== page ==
Avangard Omsk 2 CSKA Moscow 3 OT (2-0, 0-1, 0-1, 0-1)

(CSKA wins the Gagarin Cup Final 4-0)

The curse is lifted. CSKA Moscow became the first team in KHL history to top the table in the regular season and go on to win the Gagarin Cup. The Army Men collected their first ever Gagarin Cup and lifted Russia’s top hockey prize for the first time since the fall of the USSR. Along the way, Igor Nikitin’s team also recorded the first ever grand final sweep after clawing back a 0-2 deficit to win game four in overtime.

Photo: 19.04.19. KHL Championship 2018-2019. Playoffs. Final. Avangard (Omsk) - CSKA (Moscow)

For Avangard, this proved to be a series too far. After looking so impressive in moving through the Eastern Conference post season, Bob Hartley’s team hit a brick wall in the form of CSKA. Four goals in four games, three of them on the power play, told the tale. Ilya Sorokin was magnificent in goal for the champion, Avangard’s forwards could not find a way past the 23-year-old.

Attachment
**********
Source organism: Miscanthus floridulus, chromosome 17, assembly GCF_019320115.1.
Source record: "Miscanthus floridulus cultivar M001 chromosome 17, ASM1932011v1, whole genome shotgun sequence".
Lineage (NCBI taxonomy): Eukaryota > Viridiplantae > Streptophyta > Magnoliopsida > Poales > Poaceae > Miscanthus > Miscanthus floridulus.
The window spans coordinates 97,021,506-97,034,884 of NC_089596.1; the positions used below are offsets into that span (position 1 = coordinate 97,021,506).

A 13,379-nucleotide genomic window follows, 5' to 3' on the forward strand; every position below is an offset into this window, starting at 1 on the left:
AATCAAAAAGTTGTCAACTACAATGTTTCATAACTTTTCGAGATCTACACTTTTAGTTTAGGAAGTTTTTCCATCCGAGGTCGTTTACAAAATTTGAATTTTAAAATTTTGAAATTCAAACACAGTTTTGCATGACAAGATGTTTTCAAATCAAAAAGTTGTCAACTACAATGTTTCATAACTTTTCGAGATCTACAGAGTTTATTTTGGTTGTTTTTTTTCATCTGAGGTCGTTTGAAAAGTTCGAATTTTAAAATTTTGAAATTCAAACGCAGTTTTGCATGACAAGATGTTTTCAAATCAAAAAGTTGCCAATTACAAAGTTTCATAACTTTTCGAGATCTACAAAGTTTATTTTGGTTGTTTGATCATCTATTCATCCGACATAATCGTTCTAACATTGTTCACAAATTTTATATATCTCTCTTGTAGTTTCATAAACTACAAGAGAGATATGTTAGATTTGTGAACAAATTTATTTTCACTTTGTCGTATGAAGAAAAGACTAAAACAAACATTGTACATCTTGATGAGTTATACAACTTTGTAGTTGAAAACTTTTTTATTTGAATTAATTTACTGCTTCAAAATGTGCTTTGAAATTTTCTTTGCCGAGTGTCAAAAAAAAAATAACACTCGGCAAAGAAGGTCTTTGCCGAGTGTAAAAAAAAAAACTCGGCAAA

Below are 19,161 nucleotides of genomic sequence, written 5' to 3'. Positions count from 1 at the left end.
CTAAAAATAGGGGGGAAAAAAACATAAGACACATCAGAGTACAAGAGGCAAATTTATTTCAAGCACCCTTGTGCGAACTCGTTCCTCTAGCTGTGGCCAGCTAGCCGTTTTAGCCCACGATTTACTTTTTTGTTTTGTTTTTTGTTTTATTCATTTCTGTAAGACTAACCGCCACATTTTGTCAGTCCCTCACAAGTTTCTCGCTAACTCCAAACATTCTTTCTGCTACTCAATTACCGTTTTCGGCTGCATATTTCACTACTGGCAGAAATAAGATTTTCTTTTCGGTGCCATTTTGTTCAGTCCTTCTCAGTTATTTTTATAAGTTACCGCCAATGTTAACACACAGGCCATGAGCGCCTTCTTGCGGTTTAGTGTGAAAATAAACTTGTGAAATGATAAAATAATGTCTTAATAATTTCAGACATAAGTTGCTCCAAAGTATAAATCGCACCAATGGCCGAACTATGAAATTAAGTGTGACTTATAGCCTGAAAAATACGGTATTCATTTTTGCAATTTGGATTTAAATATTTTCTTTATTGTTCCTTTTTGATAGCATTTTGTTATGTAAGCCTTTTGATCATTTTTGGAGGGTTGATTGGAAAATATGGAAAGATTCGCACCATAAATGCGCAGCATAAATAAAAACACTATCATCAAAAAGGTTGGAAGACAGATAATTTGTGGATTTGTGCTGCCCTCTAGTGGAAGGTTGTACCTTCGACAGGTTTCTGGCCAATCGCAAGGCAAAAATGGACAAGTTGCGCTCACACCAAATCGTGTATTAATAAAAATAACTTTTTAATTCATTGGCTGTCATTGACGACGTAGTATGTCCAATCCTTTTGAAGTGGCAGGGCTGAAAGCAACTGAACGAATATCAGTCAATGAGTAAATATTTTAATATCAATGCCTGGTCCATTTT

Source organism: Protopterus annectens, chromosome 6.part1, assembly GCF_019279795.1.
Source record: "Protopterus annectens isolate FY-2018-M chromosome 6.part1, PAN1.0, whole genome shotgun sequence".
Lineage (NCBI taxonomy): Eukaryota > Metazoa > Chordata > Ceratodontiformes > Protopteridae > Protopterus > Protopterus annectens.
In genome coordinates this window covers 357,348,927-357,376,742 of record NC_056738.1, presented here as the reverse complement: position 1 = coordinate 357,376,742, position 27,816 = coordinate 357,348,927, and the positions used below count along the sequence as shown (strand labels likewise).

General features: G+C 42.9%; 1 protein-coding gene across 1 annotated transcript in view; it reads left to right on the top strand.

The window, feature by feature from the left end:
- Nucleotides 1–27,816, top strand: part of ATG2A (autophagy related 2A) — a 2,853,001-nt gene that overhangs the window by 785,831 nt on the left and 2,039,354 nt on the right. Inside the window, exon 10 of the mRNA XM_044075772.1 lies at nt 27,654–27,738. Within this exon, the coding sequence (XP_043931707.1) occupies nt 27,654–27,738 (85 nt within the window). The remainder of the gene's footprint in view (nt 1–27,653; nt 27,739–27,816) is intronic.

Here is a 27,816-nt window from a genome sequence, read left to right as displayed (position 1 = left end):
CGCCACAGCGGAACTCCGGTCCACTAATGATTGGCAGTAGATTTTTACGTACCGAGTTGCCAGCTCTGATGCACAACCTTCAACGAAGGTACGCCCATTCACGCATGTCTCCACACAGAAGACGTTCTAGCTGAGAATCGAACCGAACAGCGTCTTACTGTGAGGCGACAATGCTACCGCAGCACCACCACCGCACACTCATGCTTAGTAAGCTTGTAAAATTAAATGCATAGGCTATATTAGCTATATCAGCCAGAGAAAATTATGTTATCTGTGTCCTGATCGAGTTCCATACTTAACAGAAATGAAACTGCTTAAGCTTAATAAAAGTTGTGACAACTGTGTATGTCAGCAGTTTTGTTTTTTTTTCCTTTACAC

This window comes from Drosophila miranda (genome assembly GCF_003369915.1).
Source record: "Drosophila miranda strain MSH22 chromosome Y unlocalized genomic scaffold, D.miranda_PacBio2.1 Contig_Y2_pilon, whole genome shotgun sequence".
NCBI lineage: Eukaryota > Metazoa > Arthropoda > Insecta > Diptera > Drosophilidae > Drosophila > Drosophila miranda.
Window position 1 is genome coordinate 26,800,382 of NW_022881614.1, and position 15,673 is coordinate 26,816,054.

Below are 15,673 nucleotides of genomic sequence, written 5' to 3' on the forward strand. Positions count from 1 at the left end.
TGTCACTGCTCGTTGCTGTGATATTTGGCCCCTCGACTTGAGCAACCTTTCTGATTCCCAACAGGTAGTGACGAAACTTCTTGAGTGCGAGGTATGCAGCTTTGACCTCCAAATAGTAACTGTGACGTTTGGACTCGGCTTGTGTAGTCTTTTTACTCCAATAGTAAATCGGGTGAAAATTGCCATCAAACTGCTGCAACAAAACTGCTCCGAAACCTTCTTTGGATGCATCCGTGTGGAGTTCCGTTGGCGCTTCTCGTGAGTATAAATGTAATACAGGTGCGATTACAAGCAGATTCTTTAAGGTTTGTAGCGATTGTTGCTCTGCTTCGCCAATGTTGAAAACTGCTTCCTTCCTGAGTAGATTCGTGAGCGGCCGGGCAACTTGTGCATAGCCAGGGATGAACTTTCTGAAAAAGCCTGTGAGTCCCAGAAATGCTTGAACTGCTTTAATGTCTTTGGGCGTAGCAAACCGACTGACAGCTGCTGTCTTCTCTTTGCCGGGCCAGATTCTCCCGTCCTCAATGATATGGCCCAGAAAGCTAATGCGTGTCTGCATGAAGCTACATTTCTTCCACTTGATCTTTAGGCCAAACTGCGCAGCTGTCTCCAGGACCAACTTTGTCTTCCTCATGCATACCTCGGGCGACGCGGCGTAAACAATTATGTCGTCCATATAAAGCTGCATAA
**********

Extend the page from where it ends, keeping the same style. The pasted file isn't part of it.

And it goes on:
But CSKA also had to show plenty of character, and none more so than in Friday’s decisive game. Down 0-2 at the first intermission, the team kept believing and forced overtime on a late Konstantin Okulov goal. In the extras, there was more pressure on Sorokin’s net and an effort against his post before Maxim Mamin got the decisive goal in the 78th minute. The forward, recalled to the team for today’s game after being a healthy scratch on Wednesday, wrote his name in the history books when he got in front of Igor Bobkov to redirect a Mat Robinson point shot and send the Red-and-Blue half of Moscow into raptures. It was the second time Avangard had seen a Moscow team win the cup in its building: in 2012 Dynamo took the prize thanks to a Jakub Klepis goal in game seven of that final.